NASA SBIR 2011 Solicitation

FORM B - PROPOSAL SUMMARY


PROPOSAL NUMBER: 11-1 O2.04-8904
SUBTOPIC TITLE: Advanced Tank Technology Development
PROPOSAL TITLE: Microcrack Resistant Matrix Materials for Out-of-Autoclave Processing of Composite Cryogenic Tanks

SMALL BUSINESS CONCERN (Firm Name, Mail Address, City/State/Zip, Phone)
Composite Technology Development, Inc.
2600 Campus Drive, Suite D
Lafayette, CO 80026 - 3359
(303) 664-0394

PRINCIPAL INVESTIGATOR/PROJECT MANAGER (Name, E-mail, Mail Address, City/State/Zip, Phone)
Kaushik Mallick
kaushik.mallick@ctd-materials.com
2600 Campus Drive, Suite D
Lafayette, CO 80026 - 3359
(303) 664-0394 Extension :114

Estimated Technology Readiness Level (TRL) at beginning and end of contract:
Begin: 2
End: 4

TECHNICAL ABSTRACT (Limit 2000 characters, approximately 200 words)
The next generation of launch vehicles under development by NASA requires significant mass reduction to fully meet mission and performance needs. For example, NASA is aiming to create a new generation of heavy-lift launch vehicles to support both human spaceflight and space exploration missions. To ensure these vehicles can support all of the NASA needs, the mass of the propellant tanks must be significantly reduced, primarily through the use of composite materials. However, two primary challenges must be overcome to enable the use of composite tanks for these new classes of heavy launchers. One is to develop novel, microcrack-resistant, polymer matrix composite materials that will enable construction of 5 to 10 meter diameter composite tanks, and the second is to develop out-of-autoclave manufacturing methods that will enable the cost of these tanks to be 20-25% less than that of metal tanks.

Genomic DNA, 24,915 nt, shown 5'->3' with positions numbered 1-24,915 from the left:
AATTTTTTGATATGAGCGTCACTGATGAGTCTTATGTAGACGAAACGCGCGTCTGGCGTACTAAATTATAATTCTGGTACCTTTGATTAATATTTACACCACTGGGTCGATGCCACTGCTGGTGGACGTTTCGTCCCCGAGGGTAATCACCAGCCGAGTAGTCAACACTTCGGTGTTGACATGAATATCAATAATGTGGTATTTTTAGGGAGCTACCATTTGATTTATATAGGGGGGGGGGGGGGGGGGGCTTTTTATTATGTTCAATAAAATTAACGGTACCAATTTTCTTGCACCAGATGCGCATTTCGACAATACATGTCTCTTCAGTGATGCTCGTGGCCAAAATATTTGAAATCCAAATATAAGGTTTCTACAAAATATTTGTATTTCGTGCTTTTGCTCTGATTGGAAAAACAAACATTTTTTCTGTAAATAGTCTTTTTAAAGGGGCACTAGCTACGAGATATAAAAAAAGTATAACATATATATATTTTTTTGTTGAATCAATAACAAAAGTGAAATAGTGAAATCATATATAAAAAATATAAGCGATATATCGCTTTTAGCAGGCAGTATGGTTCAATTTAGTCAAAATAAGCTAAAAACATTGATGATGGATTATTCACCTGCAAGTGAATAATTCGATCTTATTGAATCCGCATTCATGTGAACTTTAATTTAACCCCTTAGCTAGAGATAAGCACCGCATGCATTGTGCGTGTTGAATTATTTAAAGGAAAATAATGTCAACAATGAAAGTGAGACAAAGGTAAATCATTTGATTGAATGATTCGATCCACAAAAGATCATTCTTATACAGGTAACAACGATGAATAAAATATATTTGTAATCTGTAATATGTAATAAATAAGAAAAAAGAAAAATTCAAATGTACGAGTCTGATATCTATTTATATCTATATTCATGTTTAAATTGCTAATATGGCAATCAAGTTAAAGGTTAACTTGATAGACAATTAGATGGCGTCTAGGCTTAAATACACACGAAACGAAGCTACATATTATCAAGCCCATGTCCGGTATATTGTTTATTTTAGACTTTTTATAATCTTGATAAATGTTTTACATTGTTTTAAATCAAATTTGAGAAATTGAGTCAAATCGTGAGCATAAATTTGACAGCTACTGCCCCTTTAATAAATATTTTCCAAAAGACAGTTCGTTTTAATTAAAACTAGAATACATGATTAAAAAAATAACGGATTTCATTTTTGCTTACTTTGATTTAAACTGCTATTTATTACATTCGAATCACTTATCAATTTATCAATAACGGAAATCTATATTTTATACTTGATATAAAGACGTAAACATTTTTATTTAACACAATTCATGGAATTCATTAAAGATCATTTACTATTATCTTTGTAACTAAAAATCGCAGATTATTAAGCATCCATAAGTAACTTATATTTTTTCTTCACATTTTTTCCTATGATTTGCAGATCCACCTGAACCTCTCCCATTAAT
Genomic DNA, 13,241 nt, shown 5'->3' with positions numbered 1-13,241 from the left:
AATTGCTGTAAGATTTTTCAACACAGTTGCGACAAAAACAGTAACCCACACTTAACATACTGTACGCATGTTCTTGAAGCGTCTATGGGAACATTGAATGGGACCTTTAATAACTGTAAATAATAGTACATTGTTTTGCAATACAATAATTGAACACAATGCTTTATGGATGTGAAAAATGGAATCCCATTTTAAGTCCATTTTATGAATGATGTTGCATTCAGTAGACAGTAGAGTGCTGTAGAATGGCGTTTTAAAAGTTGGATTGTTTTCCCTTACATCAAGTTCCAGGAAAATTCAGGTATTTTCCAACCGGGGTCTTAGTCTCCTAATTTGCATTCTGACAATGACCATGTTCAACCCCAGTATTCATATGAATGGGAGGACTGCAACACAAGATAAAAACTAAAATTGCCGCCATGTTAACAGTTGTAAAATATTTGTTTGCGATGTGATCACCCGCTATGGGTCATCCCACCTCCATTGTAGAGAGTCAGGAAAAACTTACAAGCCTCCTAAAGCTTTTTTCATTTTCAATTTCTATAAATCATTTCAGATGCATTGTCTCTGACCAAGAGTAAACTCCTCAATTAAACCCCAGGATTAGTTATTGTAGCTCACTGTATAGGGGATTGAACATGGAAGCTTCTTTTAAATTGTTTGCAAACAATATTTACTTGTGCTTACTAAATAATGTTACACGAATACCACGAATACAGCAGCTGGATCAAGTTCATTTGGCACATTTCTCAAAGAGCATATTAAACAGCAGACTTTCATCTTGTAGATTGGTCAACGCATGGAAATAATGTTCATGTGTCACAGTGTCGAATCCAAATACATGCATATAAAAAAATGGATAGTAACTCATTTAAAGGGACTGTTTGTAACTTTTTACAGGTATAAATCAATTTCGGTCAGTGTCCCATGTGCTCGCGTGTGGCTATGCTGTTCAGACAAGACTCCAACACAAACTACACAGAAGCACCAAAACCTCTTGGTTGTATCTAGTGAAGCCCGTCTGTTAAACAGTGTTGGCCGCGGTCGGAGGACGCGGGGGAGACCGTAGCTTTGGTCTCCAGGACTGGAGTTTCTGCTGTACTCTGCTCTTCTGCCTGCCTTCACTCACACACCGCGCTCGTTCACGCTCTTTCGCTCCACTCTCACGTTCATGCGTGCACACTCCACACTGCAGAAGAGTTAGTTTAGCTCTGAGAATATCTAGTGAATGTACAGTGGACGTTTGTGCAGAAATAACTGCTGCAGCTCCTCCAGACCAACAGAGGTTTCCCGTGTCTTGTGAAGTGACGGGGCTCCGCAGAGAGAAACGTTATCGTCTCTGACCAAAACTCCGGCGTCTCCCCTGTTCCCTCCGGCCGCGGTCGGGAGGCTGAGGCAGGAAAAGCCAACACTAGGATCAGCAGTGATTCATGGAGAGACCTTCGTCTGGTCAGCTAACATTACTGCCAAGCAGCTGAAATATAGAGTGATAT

In the proposed program CTD plans to develop and evaluate new materials that will provide a strain to initiate microcracking that is 50% higher than that of the current materials. At the same time the materials will be optimized for out-of-autoclave processing of composite tanks. Of particular interest are low void content, long out-life, good tack properties, and out-of autoclave cure characteristics. The Phase I material development effort will explore several polymer chemistries including toughened epoxies, Polybenzoxazines and a hybridized version of the Polybenzoxazines and toughened epoxies. At the end of Phase I, CTD will fabricate and test a 15-cm-diameter by 18-cm-long, 1.9L cylindrical subscale tank to demonstrate the processing feasibility and performance of the new material.

POTENTIAL NASA COMMERCIAL APPLICATIONS (Limit 1500 characters, approximately 150 words)
The linerless composite cryogenic tank technology that is proposed herein can provide enabling capabilities for several near-term and longer-term NASA mission goals including those intended for future heavy launch vehicles, planetary and asteroid decent and accent vehicles, in-orbit spacecraft re-fueling as well as for long term storage in deep space on one planetary surfaces such as the moon. Indeed, the development of lightweight, linerless composite tanks for these applications will help to reduce mass, which is a critical need for these systems. Lightweight composite tanks can also be used for storage of hydrogen in fuel cell driven high altitude long duration aircraft as well as other unmanned air vehicles with varying mission objectives. In addition to storage tanks, the manufacturing technology being developed here can be used for composite cryogenic piping and other aircraft parts.

POTENTIAL NON-NASA COMMERCIAL APPLICATIONS (Limit 1500 characters, approximately 150 words)
The linerless composite cryogenic tank technology that is proposed can provide enabling capabilities for a variety of other government, industrial, and commercial uses. For example, liquid hydrogen tanks can store more fuel in a given volume (i.e. higher energy density) when compared to their compressed gas counterparts making composite liquid hydrogen tanks attractive to automotive manufacturers such as BMW. Additionally, the out-of-autoclave prepreg materials developed under this program would be highly valued for larger manufacturing efforts that use prepreg process such as for wind and tidal turbine blades and large aircraft structures.

TECHNOLOGY TAXONOMY MAPPING (NASA's technology taxonomy has been developed by the SBIR-STTR program to disseminate awareness of proposed and awarded R/R&D in the agency. It is a listing of over 100 technologies, sorted into broad categories, of interest to NASA.)
Composites
Fuels/Propellants
Polymers
Processing Methods
Prototyping
Storage


Form Generated on 11-22-11 13:43